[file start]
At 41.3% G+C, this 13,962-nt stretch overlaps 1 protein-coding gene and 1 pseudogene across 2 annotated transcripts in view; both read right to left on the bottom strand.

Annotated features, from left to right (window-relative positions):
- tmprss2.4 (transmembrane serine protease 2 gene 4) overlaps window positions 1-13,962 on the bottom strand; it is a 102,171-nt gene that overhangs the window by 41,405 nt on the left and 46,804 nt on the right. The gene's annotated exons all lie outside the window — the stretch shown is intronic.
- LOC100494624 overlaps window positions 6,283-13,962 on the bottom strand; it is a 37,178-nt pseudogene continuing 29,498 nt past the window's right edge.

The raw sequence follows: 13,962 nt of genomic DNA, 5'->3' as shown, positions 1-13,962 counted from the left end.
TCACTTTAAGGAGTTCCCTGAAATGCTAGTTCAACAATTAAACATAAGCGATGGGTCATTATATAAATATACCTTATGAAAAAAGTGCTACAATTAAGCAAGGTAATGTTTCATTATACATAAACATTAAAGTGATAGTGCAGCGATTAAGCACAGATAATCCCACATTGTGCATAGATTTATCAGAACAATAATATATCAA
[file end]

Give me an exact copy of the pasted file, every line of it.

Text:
At 41.3% G+C, this 13,962-nt stretch overlaps 1 protein-coding gene and 1 pseudogene across 2 annotated transcripts in view; both read right to left on the bottom strand.

Annotated features, from left to right (window-relative positions):
- tmprss2.4 (transmembrane serine protease 2 gene 4) overlaps window positions 1-13,962 on the bottom strand; it is a 102,171-nt gene that overhangs the window by 41,405 nt on the left and 46,804 nt on the right. The gene's annotated exons all lie outside the window — the stretch shown is intronic.
- LOC100494624 overlaps window positions 6,283-13,962 on the bottom strand; it is a 37,178-nt pseudogene continuing 29,498 nt past the window's right edge.

The raw sequence follows: 13,962 nt of genomic DNA, 5'->3' as shown, positions 1-13,962 counted from the left end.
TCACTTTAAGGAGTTCCCTGAAATGCTAGTTCAACAATTAAACATAAGCGATGGGTCATTATATAAATATACCTTATGAAAAAAGTGCTACAATTAAGCAAGGTAATGTTTCATTATACATAAACATTAAAGTGATAGTGCAGCGATTAAGCACAGATAATCCCACATTGTGCATAGATTTATCAGAACAATAATATATCAA